Serial morning serum cortisol levels (chart a) and 24-hour urine cortisol levels (chart b) following second TSS in response to the various medical therapies employed (x axes). Letters along the x-axes represent the initiation of the following agents: A, Ketoconazole 200 mg twice daily; B, Ketoconazole 200 mg twice daily + Hydrocortisone 10 mg am, 5 mg at noon; C, Ketoconazole 200 mg thrice daily; D, Cabergoline 0.5 mg 3 times per week (Ketoconazole was withheld due to adverse effect); E, Cabergoline 0.5 mg daily (continued); F, Fluconazole 200 mg daily and increased to 400 mg daily after a week. Note: (i) the interval between the two dotted lines in ‘chart A’ represents the normal range of serum cortisol levels; (ii), twenty four-hour urine cortisol values were expressed as multiples of upper limit of normal (ULN) for the respective assays due to variable reference range of normal values from the 3 different laboratories.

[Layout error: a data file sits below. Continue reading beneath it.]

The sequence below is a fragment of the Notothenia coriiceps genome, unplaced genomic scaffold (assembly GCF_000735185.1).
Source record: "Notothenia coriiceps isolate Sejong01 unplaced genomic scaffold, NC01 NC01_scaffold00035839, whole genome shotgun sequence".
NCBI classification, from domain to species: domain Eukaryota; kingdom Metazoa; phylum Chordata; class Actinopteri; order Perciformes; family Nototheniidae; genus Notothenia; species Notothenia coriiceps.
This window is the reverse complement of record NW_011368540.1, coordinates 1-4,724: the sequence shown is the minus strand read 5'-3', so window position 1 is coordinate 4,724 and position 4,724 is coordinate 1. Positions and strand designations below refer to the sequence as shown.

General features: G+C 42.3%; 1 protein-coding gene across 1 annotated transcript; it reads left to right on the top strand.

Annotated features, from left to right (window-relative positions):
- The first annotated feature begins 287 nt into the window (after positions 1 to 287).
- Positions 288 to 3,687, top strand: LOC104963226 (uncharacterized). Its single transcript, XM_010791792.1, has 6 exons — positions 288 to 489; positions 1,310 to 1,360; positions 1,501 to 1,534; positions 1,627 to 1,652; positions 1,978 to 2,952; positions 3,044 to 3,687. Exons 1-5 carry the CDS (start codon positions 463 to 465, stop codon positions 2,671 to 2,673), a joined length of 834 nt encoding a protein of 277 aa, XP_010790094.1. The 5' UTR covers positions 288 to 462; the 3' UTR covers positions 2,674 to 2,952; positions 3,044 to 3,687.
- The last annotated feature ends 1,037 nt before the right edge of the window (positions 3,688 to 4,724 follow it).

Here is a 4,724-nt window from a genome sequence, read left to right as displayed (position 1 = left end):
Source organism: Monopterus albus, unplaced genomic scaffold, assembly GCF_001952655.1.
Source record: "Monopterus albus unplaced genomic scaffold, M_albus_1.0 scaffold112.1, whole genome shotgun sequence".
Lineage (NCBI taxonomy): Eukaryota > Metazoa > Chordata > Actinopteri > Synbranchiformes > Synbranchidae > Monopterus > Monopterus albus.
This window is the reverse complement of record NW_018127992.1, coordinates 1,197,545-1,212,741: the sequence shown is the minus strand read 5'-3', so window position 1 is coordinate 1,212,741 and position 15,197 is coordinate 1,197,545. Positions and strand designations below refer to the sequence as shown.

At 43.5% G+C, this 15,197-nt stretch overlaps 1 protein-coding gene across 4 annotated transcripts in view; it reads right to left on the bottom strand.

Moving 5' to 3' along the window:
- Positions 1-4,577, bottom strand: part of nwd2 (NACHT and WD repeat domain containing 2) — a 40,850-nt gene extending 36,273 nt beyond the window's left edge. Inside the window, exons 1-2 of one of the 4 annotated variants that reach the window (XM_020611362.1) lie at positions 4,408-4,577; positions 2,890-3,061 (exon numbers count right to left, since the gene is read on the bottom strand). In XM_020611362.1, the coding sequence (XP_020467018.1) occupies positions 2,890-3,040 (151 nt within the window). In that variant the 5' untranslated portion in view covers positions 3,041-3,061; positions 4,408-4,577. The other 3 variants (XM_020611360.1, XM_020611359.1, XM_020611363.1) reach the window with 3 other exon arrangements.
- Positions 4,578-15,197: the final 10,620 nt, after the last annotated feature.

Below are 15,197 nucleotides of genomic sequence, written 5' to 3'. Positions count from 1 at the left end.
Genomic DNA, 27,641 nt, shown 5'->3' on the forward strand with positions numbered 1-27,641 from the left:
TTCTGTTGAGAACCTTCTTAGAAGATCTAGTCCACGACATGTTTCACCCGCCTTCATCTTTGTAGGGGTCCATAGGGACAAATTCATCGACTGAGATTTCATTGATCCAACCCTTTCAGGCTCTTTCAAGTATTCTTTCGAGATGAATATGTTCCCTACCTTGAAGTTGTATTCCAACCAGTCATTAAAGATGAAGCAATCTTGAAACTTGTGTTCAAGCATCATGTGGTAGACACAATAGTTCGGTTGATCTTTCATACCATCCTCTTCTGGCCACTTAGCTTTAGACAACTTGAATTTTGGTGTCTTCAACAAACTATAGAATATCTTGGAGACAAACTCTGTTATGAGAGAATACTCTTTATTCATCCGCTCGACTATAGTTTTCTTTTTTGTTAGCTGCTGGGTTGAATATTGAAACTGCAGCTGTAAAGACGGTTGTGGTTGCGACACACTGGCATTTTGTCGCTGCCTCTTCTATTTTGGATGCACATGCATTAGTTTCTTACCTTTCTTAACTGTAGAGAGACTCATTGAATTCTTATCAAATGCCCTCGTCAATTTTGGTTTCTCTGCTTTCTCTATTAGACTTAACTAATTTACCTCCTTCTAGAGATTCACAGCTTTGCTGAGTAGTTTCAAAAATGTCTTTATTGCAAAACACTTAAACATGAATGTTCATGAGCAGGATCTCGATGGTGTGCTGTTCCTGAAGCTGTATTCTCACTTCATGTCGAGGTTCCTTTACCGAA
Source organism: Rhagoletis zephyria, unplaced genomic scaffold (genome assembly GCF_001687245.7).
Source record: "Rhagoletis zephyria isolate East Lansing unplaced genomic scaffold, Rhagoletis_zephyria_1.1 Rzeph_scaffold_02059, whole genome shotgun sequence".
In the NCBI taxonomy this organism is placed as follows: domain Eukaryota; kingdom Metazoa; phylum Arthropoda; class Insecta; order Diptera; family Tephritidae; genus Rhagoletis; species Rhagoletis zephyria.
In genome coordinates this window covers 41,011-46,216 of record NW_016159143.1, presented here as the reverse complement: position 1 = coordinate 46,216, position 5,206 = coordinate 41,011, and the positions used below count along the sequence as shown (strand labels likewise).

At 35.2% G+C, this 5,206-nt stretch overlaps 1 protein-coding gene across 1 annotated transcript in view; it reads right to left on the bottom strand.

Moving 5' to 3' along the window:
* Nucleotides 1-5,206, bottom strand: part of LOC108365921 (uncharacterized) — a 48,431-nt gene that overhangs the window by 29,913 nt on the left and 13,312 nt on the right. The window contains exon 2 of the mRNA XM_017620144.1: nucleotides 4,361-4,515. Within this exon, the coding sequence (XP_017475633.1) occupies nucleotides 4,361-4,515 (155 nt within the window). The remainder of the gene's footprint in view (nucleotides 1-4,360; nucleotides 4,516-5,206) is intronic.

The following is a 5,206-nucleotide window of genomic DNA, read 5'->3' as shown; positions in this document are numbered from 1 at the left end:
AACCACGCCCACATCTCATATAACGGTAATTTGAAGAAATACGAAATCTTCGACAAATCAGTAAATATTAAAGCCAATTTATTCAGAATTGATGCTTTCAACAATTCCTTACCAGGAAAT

Her disease continued to remain stable for the last 15 months up until the time of the recent clinic review (Figure 2). No adverse event was reported with the use of a combination of cabergoline and fluconazole.

2.1. Patient Consent

Informed consent has been obtained from the patient for publication of this article and the accompanying images.

3. Discussion

TSS performed by a dedicated pituitary surgeon is the optimal management of Cushing’s disease (2). In our patient with recurrent Cushing’s disease with a potentially resectable lesion on MRI, a repeat TSS was performed. However, the disease persisted after the surgery despite no evidence of tumor recurrence on the postoperative MRI. In such cases, the choice for a second-line therapy would be radiotherapy, bilateral adrenalectomy, or medical therapy. Our patient chose the latter after a thorough explanation of the risks and benefits associated with each option by the managing team.